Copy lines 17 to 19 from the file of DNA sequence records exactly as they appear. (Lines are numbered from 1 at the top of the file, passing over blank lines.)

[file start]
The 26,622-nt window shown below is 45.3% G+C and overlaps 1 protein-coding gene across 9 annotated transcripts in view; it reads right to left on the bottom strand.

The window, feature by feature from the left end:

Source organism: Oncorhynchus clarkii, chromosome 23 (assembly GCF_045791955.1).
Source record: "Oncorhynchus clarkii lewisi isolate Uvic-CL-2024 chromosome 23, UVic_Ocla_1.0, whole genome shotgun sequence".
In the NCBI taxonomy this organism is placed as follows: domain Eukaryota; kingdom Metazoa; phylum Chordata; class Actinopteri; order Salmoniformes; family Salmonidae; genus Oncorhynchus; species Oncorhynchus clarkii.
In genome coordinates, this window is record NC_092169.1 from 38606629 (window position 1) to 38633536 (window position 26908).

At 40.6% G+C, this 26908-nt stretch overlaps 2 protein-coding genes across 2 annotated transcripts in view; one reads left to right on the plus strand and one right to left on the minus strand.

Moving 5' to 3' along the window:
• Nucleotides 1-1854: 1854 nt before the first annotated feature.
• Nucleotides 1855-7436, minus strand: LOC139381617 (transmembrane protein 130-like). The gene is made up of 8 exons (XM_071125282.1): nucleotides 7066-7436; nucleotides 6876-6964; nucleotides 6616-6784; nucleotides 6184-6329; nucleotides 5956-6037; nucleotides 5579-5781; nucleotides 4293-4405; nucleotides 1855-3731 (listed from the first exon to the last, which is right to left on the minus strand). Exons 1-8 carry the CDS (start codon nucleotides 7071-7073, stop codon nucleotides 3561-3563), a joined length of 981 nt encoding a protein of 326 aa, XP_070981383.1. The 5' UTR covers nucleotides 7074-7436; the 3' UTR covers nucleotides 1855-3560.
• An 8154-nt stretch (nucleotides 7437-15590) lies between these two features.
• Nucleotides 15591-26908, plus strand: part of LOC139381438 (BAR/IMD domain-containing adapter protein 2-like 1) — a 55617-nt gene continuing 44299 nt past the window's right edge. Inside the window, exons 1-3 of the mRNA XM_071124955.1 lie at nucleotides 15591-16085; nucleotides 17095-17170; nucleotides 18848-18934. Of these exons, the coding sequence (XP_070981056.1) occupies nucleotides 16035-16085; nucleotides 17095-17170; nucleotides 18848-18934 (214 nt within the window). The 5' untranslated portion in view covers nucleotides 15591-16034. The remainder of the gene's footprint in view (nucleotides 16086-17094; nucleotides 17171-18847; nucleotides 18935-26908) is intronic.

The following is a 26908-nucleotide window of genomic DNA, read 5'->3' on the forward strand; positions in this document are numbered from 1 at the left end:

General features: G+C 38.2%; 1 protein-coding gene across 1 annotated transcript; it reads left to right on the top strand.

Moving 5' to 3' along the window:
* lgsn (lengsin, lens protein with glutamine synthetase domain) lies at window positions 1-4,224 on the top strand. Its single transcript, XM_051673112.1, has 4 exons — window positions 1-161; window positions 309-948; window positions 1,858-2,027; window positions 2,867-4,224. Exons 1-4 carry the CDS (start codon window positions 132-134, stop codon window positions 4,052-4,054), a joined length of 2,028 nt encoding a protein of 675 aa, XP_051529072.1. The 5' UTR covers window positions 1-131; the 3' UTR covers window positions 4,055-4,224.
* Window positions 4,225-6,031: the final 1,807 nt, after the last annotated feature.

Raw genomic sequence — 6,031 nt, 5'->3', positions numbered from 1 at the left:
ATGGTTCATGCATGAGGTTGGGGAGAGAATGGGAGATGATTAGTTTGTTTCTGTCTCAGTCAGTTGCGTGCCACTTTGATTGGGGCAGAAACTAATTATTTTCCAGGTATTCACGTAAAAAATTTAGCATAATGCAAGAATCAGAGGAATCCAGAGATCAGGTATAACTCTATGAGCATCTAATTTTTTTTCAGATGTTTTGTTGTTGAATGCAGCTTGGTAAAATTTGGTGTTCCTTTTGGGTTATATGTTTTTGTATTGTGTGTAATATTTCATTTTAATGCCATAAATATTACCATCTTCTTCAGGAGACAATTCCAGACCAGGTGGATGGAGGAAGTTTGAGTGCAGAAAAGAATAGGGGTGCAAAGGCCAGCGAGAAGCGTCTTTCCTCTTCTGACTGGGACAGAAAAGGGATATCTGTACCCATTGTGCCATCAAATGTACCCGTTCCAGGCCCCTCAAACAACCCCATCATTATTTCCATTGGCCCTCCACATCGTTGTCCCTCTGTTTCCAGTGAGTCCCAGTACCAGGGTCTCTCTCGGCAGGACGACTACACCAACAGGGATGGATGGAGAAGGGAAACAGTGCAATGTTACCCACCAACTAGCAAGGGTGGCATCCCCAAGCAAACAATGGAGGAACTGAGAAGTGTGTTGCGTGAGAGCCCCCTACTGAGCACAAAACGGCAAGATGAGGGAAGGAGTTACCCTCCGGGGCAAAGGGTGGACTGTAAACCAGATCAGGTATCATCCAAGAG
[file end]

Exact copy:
* Window positions 4,225-6,031: the final 1,807 nt, after the last annotated feature.

Raw genomic sequence — 6,031 nt, 5'->3', positions numbered from 1 at the left:
ATGGTTCATGCATGAGGTTGGGGAGAGAATGGGAGATGATTAGTTTGTTTCTGTCTCAGTCAGTTGCGTGCCACTTTGATTGGGGCAGAAACTAATTATTTTCCAGGTATTCACGTAAAAAATTTAGCATAATGCAAGAATCAGAGGAATCCAGAGATCAGGTATAACTCTATGAGCATCTAATTTTTTTTCAGATGTTTTGTTGTTGAATGCAGCTTGGTAAAATTTGGTGTTCCTTTTGGGTTATATGTTTTTGTATTGTGTGTAATATTTCATTTTAATGCCATAAATATTACCATCTTCTTCAGGAGACAATTCCAGACCAGGTGGATGGAGGAAGTTTGAGTGCAGAAAAGAATAGGGGTGCAAAGGCCAGCGAGAAGCGTCTTTCCTCTTCTGACTGGGACAGAAAAGGGATATCTGTACCCATTGTGCCATCAAATGTACCCGTTCCAGGCCCCTCAAACAACCCCATCATTATTTCCATTGGCCCTCCACATCGTTGTCCCTCTGTTTCCAGTGAGTCCCAGTACCAGGGTCTCTCTCGGCAGGACGACTACACCAACAGGGATGGATGGAGAAGGGAAACAGTGCAATGTTACCCACCAACTAGCAAGGGTGGCATCCCCAAGCAAACAATGGAGGAACTGAGAAGTGTGTTGCGTGAGAGCCCCCTACTGAGCACAAAACGGCAAGATGAGGGAAGGAGTTACCCTCCGGGGCAAAGGGTGGACTGTAAACCAGATCAGGTATCATCCAAGAG